Lokah Samastah Sukhino Bhavantu
Definition - What does Lokah Samastah Sukhino Bhavantu mean?
Lokah samastah sukhino bhavantu (Sanskrit: लोकः समस्ताः सुखिनो भवन्तु) is a Sanskrit mantra that often chanted at the conclusion of a yoga practice. Lokah Samastah Sukhino Bhavantu means “may everyone, in the whole world, be happy.” It can be chanted, sung or meditated upon to offer as a prayer, or shloka for the whole world. Another popular translation is “may all beings, everywhere, be free and happy.” This is still accurate, except the mantra doesn’t specifically say the word free, but rather, it is implied.
It is said that this mantra is thousands of years old, but it is not specifically found in the Vedas, which holds the documentation of many other popular mantras. Rather, lokah samastah sukhino bhavantu is thought to be part of a Shanti mantra, a peace mantra.
Lokah samastah sukhino bhavantu can sometimes be heard at the end of a puja (a ceremony of thanksgiving), as part of the group participation and offering. In modern society, this mantra appears mostly during kirtan or group chanting. Often this mantra acts as a group offering of happiness for the whole world.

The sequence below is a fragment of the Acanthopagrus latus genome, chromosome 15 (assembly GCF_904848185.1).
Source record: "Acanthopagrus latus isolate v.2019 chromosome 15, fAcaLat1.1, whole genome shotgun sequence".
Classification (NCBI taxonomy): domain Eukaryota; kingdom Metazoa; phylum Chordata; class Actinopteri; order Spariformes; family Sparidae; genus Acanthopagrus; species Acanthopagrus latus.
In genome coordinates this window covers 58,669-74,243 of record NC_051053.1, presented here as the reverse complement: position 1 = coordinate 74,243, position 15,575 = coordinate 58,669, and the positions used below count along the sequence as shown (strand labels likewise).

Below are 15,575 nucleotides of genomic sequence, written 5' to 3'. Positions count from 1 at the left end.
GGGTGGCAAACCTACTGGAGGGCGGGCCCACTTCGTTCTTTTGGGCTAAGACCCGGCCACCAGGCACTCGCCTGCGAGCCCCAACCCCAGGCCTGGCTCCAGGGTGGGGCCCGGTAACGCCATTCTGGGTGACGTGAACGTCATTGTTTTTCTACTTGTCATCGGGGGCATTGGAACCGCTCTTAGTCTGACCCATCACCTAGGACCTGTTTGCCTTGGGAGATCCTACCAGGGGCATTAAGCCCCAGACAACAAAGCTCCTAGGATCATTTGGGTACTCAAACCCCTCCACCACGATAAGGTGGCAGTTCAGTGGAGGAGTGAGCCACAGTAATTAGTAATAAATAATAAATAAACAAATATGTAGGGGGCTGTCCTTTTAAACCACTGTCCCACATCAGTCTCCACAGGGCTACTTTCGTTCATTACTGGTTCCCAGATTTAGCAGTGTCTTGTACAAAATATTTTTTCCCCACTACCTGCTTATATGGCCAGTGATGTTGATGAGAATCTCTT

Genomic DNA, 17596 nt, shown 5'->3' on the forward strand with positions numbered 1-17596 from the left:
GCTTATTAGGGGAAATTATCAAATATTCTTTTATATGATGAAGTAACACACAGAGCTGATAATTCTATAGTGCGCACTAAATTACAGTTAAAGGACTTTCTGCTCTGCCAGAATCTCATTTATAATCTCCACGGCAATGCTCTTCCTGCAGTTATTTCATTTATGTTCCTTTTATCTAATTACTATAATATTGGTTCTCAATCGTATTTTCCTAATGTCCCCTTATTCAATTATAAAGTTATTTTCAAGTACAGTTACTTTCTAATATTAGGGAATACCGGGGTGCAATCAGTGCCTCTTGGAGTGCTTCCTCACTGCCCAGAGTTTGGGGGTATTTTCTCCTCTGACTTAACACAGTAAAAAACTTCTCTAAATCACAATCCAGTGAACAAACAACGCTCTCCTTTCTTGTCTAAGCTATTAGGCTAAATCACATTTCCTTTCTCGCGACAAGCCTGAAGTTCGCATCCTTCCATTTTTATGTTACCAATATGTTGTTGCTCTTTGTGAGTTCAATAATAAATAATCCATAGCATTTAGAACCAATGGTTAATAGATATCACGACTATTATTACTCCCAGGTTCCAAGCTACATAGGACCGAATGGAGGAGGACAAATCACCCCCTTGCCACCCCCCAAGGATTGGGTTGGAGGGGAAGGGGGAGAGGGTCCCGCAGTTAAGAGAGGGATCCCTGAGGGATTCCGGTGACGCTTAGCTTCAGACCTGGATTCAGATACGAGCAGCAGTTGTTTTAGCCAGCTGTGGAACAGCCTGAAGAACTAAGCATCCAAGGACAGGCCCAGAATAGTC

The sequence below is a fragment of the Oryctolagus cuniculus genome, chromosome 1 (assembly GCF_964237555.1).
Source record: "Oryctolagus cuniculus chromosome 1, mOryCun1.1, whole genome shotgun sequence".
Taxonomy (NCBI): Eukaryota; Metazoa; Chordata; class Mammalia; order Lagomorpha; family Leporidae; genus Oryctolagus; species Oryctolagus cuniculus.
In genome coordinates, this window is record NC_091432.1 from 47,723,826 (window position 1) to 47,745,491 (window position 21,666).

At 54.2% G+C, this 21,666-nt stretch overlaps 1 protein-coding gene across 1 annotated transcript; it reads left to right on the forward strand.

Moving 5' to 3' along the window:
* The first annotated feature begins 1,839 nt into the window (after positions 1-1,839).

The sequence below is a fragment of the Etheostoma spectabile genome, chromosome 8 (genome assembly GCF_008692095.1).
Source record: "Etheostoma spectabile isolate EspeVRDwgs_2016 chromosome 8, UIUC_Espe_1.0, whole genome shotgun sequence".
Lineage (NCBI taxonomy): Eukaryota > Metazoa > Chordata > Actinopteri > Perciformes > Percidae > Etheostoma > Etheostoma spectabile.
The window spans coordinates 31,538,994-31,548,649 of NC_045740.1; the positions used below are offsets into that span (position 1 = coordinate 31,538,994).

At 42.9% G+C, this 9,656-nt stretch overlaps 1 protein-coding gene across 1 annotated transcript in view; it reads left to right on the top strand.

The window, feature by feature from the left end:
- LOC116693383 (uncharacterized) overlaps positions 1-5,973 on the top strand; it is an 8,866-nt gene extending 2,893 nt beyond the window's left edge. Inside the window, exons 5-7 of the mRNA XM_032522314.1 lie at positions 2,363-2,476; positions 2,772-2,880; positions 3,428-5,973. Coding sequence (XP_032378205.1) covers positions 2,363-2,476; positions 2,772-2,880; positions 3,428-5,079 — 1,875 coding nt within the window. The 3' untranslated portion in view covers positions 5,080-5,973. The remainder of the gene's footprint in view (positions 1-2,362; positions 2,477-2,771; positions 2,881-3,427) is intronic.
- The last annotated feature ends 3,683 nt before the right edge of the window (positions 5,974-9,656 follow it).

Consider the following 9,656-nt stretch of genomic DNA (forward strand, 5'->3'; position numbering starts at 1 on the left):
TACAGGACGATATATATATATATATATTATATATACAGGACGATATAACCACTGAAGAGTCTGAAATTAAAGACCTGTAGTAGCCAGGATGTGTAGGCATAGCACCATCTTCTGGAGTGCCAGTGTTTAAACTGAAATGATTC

Yogapedia explains Lokah Samastah Sukhino Bhavantu
Another common translation, attributed to Integral yoga, is: “May the entire universe ever be filled with peace, joy, love and light.” The literal translation of each word from the Sanskrit is as follows:
- Lokah means the world, but it can refer to any world or realm or universe. Its meaning isn’t just limited to our planet earth. Loka is the origin of the word location.
- Samastah means the whole or the entire. In this sentence, it is a descriptor of the word loka or world.
- Sukhino is from the word sukha or sukhin, which means happiness or joy.
- Bhavantu means “may everyone.” This is the verb in the sentence and it is in its imperative form, meaning that its indication is forceful and intense, not to be taken lightly. It functions more as a command than a request.
This mantra flows and has such melodious sounds that it is important that it is pronounced correctly.
The “o” is pronounced like the “o” in the word open. The “a” is open, but short like the “u” in the word upon. The “i” is short and pronounced like the “i” in the word imagine. The “u” is pronounced like “oo” in the word hoot. In the word bhavantu, the “h” next to the “b” makes the sound of an aspirated “b”. This gives the “bha” sound an additional burst of air when you pronounce it. This is important as it changes the meaning and the effect it has on the person chanting and listening to it.
Repeat this mantra over and over until you find that it begins to flow and feel quite natural with the rhythm of your breath.
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